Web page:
Dental Implants for Dentures

Dentures are famous for not fitting well – for shifting around and becoming loose, causing embarrassment with speech and eating and creating physical irritation in the mouth. This is not surprising. It was in the cards from the start. Why?

As we age, the mouth tissues change. Gums and bone gradually shrink a little and the contours that previously fitted comfortably beneath your dentures are now different. The dentures must be adjusted or replaced with new ones. This is why implant-supported dentures are such a boon.

What are Dental Implants?

A dental implant is a false tooth root. When you have lost a tooth, your dental surgeon positions it in the jawbone at the exactly right place to hold a replacement tooth. In general, one implant can hold two teeth; four implants can hold an archful of teeth; and eight implants can hold a mouthful of teeth. There are exceptions to this however, as each mouth is individual. Also, because the upper jaw has a lower bone density than the lower jaw, it tends to need more implants.

To hold a denture, you need at least two dental implants. If you have both upper and lower dentures, you would need at least four implants. Each implant has a small abutment visible above the gumline that fits into the denture.

One of the big benefits of dental implants is that they fill the gap left in the jawbone by a missing tooth. In the long term, this is just as important as filling the gap left by the tooth crown, even though the jawbone gap is invisible. When the bone is left with that gap, bone tissue gradually shrinks inward to fill it; and even before that happens, the gum tissue above the gap sinks downward into it, creating a hollow indentation in the gums.

The Implant Procedure

In some cases, the dentures are designed first and in others, they are designed after the implants are placed. Dentures that fit over implants (or over existing teeth) are called overdentures. They would be designed to give the best vertical dimension for your face, with gums and teeth the right length to fill out the cheeks, lips, and facial outline. This keeps your face looking younger. The teeth themselves will be the right shapes and color, designed aesthetically to give you an attractive smile.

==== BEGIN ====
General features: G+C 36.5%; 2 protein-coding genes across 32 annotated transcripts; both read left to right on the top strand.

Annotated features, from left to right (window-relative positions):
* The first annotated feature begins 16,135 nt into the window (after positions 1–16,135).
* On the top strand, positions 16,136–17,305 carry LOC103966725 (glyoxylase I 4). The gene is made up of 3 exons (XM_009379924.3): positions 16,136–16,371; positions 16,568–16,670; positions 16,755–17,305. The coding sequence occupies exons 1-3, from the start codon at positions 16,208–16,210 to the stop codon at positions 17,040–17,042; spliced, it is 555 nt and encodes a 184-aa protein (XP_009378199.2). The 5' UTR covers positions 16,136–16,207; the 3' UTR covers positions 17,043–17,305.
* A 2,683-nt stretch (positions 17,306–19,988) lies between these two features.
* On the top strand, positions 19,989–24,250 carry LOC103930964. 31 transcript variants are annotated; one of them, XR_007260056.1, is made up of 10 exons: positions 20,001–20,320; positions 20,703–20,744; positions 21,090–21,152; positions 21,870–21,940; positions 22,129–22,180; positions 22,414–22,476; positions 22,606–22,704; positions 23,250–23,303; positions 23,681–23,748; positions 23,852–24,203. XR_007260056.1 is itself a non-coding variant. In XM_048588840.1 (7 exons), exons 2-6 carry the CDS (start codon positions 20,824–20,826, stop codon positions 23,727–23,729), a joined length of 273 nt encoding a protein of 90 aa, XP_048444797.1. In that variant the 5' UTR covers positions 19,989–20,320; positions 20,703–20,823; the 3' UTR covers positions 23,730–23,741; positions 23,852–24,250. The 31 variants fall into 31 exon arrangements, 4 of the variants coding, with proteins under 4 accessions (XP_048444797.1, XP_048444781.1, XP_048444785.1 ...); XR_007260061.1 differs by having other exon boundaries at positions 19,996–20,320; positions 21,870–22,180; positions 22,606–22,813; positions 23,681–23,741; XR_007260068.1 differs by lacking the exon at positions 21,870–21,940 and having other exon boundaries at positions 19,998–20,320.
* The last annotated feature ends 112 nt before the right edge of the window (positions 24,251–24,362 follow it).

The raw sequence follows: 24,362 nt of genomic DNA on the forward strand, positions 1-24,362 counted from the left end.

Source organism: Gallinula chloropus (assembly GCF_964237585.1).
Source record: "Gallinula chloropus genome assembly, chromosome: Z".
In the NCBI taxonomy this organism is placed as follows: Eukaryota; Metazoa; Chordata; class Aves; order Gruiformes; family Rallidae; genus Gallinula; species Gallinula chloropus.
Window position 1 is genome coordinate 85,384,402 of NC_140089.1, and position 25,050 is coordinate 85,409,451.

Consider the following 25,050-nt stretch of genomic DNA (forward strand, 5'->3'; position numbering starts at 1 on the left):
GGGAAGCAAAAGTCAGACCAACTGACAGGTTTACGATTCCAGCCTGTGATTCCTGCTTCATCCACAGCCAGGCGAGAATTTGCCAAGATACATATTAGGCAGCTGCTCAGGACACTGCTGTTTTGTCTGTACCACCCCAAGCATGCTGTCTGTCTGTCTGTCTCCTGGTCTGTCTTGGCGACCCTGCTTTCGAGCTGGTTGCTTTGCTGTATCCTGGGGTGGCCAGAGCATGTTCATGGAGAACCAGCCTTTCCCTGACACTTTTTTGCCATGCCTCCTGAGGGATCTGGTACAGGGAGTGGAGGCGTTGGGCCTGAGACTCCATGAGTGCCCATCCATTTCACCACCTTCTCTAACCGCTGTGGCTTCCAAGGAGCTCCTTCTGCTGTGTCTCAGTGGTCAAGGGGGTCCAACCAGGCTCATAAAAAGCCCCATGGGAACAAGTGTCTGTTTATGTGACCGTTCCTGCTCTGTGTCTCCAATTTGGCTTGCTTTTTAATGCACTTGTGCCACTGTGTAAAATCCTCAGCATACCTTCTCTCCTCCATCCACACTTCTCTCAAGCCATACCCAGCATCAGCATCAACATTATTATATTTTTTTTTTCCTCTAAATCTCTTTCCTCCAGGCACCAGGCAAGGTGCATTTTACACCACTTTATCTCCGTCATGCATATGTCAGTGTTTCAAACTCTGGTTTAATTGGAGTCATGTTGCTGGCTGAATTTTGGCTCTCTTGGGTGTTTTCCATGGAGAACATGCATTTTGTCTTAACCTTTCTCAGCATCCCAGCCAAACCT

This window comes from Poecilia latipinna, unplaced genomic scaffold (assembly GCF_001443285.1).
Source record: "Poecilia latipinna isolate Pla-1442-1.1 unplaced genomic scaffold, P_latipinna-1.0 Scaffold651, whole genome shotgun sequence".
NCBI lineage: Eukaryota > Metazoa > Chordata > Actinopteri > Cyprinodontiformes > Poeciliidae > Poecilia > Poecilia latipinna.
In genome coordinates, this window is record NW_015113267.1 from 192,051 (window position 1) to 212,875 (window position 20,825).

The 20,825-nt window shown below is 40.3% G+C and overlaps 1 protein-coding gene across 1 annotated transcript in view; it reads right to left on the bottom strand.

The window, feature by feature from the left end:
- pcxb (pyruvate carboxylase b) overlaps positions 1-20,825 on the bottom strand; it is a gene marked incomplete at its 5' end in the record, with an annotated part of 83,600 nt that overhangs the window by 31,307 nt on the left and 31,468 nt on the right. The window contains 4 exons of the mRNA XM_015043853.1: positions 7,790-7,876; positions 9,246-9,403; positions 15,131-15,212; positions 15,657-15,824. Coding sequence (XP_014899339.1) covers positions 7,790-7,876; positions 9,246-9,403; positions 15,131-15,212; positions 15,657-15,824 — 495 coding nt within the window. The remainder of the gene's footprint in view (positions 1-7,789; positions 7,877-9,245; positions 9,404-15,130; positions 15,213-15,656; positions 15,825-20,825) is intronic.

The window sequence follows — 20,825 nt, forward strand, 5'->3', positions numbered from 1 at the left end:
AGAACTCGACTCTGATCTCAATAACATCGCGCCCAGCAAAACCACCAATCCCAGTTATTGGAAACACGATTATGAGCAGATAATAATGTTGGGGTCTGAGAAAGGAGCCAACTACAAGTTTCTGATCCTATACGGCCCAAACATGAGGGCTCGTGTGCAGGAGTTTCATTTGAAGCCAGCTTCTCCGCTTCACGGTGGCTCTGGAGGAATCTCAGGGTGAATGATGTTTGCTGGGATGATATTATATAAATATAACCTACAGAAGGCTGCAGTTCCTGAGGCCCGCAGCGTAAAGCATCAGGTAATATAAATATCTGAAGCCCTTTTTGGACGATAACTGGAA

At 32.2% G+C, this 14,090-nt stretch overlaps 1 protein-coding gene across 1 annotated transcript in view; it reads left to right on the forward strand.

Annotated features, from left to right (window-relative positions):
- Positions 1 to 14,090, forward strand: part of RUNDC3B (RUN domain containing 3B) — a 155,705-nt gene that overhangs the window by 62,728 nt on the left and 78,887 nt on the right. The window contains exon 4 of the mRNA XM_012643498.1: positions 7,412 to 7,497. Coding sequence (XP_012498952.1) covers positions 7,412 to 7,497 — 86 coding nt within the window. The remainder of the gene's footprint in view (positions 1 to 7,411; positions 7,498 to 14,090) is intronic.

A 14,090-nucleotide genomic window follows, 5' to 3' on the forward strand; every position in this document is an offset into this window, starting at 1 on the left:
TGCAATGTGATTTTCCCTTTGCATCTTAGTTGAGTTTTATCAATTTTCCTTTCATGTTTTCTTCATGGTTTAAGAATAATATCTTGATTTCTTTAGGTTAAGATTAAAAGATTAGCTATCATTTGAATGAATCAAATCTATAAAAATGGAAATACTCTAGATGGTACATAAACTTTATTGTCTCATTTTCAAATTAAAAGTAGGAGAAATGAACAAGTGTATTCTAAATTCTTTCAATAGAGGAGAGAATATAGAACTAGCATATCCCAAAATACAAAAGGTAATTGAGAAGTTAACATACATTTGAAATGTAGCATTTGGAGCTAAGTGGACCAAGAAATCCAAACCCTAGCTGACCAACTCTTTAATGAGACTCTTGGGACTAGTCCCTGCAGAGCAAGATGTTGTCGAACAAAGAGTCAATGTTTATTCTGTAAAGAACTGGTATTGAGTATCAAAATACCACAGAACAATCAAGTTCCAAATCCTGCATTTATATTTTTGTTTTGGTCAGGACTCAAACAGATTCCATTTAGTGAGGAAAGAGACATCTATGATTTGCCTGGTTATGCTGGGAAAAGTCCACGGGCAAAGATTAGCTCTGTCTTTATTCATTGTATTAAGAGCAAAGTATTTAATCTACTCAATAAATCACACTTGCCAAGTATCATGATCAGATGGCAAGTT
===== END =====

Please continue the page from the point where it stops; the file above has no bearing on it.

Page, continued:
For the placement of implants, you will have local anesthetic, as for any dental work, and also a gentle sedative if you feel apprehensive. The implants look like small screws and are made of pure titanium. Bone and titanium have a good affinity.

Once the implants are in position and the gums are closed over them, several months must usually pass for healing. The bone will grow in closely around each implant, right into the thread contours, making the implant part of itself. This process is called osseointegration.

The next step is to attach a projection or abutment to the top of the implant and this is a minor surgery that needs only about two weeks for the gums to recover. The final step places your new dentures on the abutments. Now you have new teeth and new tooth roots and the fit of your dentures does not depend on the shape of your gums. They simply fit onto the abutments, which remain the same.

Caring For Your Implant-Supported Dentures

The dentures are removable for cleaning and if you keep them clean and also care properly for your mouth, preventing any gum disease, your implant-supported dentures can serve you for a lifetime.

About the Author
If you are in the Calgary, Alberta area of Canada, and would like to consult a qualified dentist about dental implants to hold your dentures, please visit Dr. Steven Cload’s website.

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